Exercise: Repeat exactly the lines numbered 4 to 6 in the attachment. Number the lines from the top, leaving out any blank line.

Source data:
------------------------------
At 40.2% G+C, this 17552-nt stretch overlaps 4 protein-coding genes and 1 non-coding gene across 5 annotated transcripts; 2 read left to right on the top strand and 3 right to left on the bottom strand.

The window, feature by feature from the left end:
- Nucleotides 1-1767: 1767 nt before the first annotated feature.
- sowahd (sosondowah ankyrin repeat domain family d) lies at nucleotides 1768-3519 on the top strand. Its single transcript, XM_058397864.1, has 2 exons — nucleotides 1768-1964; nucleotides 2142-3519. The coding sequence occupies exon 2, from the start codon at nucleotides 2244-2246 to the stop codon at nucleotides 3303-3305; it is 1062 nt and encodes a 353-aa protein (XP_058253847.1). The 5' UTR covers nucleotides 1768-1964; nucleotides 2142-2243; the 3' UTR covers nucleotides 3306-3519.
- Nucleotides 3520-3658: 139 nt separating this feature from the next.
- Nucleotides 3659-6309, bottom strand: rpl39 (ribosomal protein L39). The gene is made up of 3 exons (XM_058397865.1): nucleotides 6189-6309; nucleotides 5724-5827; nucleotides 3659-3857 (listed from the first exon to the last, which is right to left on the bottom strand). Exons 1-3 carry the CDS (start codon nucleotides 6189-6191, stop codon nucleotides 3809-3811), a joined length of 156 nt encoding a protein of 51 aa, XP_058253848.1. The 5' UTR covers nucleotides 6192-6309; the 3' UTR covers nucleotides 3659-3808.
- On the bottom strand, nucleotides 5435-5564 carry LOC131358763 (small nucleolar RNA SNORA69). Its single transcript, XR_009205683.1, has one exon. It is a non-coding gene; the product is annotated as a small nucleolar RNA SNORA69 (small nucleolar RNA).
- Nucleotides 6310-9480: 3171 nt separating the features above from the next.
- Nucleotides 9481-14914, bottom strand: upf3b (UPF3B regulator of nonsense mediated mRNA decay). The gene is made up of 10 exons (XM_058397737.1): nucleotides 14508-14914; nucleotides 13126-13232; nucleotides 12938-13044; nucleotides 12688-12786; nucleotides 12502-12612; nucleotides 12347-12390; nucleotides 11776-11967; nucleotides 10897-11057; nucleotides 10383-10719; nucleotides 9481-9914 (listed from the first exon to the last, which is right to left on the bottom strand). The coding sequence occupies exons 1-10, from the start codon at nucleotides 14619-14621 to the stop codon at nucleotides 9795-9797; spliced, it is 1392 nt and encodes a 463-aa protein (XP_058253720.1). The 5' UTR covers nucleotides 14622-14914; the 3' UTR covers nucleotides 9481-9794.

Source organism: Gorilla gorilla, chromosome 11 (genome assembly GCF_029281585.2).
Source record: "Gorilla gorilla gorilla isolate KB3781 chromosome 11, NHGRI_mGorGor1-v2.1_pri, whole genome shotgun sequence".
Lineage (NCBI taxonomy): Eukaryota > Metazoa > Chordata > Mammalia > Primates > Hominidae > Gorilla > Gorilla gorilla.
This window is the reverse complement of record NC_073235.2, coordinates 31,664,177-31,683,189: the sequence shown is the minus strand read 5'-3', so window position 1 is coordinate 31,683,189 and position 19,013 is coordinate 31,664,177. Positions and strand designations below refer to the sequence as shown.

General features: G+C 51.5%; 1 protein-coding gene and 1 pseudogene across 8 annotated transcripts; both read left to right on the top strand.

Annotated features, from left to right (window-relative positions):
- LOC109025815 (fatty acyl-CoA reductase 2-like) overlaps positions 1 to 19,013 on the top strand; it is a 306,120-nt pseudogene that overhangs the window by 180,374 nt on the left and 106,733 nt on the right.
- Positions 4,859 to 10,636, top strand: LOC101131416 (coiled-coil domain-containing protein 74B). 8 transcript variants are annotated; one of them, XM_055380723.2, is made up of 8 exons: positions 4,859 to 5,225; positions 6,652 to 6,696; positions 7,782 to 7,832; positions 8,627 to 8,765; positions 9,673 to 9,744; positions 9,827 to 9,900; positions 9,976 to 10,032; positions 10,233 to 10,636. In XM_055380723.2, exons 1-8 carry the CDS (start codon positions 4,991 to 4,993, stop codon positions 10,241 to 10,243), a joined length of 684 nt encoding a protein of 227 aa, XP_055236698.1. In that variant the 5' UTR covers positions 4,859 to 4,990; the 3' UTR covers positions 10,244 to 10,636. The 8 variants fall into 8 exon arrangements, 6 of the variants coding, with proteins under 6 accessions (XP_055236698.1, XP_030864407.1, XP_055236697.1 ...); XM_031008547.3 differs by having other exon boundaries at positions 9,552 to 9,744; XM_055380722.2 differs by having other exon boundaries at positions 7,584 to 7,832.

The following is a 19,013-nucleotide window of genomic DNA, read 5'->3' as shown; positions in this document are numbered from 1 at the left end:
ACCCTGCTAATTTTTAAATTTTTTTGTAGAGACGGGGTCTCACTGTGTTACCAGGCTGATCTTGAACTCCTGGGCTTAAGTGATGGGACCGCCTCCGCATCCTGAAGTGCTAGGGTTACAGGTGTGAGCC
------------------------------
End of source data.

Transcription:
- sowahd (sosondowah ankyrin repeat domain family d) lies at nucleotides 1768-3519 on the top strand. Its single transcript, XM_058397864.1, has 2 exons — nucleotides 1768-1964; nucleotides 2142-3519. The coding sequence occupies exon 2, from the start codon at nucleotides 2244-2246 to the stop codon at nucleotides 3303-3305; it is 1062 nt and encodes a 353-aa protein (XP_058253847.1). The 5' UTR covers nucleotides 1768-1964; nucleotides 2142-2243; the 3' UTR covers nucleotides 3306-3519.
- Nucleotides 3520-3658: 139 nt separating this feature from the next.
- Nucleotides 3659-6309, bottom strand: rpl39 (ribosomal protein L39). The gene is made up of 3 exons (XM_058397865.1): nucleotides 6189-6309; nucleotides 5724-5827; nucleotides 3659-3857 (listed from the first exon to the last, which is right to left on the bottom strand). Exons 1-3 carry the CDS (start codon nucleotides 6189-6191, stop codon nucleotides 3809-3811), a joined length of 156 nt encoding a protein of 51 aa, XP_058253848.1. The 5' UTR covers nucleotides 6192-6309; the 3' UTR covers nucleotides 3659-3808.